Typically, immediate placement and provisionalization is avoided in the posterior (back of the mouth) as it is more difficult to protect these fixtures from inadvertent loading during eating and functioning. In the case of the posterior these implants may be placed immediately but provisionalization is avoided until adequate healing has occurred.

The patient needs to also understand that during the healing period of several months the implant will slowly integrate with the surrounding bone and the provisional is essentially for esthetics and not function. Chewing should be avoided on the immediately placed and provisionalized implants and all chewing should be in other areas of the mouth.

Let’s review some terminology so that it understood what immediate means. The term immediate is used in two instances with regard to dental implants.

They are:
Immediate placement: This refers to placement of a dental implant into an extraction socket at the time the tooth or root is extracted. When this approach is followed, no healing period occurs between extraction and implant placement and as stated this may be done when no frank infection is present. If has been shown that this approach when possible preserves the bone best as following extraction when the socket is left empty some bone resorption will occur at the crest. Placement of the implant into the immediate site allows stabilization and preservation of this crestal bone.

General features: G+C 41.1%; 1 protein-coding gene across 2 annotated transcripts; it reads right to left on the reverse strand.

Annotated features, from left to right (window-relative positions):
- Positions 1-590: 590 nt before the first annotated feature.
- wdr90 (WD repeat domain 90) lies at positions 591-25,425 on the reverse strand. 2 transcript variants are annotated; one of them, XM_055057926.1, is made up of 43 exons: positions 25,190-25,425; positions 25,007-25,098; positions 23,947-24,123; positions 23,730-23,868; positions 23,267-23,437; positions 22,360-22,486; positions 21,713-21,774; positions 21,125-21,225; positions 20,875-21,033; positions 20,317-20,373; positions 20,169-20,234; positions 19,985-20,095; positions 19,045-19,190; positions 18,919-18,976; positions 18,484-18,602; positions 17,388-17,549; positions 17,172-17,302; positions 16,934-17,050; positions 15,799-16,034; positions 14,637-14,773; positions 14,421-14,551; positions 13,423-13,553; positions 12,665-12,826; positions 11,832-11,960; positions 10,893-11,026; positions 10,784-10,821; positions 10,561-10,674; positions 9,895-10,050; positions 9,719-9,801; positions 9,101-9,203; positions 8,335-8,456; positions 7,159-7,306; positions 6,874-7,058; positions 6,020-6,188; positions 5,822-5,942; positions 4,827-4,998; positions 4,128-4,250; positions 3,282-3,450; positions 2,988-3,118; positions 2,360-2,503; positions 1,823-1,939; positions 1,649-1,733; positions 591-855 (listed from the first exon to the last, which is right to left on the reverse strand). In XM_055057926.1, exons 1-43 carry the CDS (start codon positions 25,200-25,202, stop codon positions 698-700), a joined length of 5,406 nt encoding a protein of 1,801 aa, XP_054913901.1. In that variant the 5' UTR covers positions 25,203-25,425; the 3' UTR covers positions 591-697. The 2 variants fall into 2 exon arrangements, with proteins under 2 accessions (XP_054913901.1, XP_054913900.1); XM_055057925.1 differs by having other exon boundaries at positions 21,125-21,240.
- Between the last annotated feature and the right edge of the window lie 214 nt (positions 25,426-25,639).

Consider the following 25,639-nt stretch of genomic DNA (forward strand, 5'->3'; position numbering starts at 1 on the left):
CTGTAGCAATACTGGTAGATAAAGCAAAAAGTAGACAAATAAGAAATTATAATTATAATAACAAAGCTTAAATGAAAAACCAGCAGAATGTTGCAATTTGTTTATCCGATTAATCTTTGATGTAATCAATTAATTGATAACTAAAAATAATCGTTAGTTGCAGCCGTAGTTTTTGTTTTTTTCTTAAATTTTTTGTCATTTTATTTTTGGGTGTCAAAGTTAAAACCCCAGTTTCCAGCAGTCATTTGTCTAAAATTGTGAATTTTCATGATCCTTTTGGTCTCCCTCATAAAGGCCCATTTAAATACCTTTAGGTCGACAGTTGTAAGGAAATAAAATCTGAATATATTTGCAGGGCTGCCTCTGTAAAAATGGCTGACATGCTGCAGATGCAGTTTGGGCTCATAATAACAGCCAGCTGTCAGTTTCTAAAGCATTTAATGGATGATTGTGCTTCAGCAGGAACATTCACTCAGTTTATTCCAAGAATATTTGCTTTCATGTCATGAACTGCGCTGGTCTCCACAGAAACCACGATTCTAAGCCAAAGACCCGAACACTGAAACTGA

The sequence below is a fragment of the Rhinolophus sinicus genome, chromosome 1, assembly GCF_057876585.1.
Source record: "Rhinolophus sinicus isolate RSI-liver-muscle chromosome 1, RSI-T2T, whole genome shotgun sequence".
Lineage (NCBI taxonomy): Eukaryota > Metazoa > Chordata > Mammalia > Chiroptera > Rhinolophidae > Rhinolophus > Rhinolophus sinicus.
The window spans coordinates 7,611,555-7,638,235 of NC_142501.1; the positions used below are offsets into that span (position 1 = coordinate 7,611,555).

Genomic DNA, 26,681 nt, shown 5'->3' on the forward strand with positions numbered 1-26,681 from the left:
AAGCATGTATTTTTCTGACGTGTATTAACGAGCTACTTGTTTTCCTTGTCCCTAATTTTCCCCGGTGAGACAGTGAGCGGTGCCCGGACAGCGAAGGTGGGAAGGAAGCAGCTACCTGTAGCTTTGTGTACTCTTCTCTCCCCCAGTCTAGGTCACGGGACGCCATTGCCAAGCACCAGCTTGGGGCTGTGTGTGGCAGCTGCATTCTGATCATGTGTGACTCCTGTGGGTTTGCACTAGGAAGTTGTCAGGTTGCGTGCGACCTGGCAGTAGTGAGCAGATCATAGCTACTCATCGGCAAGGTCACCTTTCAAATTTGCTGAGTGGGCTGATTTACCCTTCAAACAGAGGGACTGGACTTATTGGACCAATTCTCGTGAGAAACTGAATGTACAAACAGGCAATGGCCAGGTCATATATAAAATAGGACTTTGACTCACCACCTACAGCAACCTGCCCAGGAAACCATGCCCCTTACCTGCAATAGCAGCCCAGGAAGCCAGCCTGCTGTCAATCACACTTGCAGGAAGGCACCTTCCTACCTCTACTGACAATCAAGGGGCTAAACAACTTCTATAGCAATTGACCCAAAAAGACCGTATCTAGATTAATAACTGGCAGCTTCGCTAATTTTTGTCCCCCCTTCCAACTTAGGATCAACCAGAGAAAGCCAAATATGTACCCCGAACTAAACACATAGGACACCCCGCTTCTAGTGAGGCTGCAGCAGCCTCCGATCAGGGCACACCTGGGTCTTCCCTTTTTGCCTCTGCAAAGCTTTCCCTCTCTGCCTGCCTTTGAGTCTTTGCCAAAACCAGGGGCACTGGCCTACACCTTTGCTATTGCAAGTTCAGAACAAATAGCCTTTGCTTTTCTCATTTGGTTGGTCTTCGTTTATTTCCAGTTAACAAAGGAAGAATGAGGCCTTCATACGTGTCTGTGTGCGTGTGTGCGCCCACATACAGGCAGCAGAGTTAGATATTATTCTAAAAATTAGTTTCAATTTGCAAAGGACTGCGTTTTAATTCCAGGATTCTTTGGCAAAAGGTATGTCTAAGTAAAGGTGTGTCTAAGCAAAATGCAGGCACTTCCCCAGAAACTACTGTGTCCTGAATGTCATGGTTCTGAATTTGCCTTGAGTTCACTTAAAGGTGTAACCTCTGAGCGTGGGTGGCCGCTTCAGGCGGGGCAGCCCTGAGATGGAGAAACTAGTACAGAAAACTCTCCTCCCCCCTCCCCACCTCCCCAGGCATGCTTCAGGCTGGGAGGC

Immediate loading: This refers to placement of a provisional restoration of the implant at the time the implant is placed. Thus, this is done before any healing has occurred. This may be done in an extraction site or healed site that is receiving an implant. As indicated this can be performed when the implant can be stabilized in the site and loads can be kept off the implant during a period allowing healing.

Determination on immediately placing an implant into an extraction site is usually made at the time of extraction and if the surgeon feels that primary stability is possible then the implant can be placed at the same surgical visit. Should this not be possible, the extraction socket may be filled with an osseous (bone) graft material to allow better healing and fill so that an implant can be placed at a later date. When a delayed placement approach is taken, the site may be left for 6-12 weeks or longer before placement of the implant can be performed. This will be determined based on; how much bone was present around the socket, presence of any infection, condition of the soft (gum) tissue and healing ability of the patient.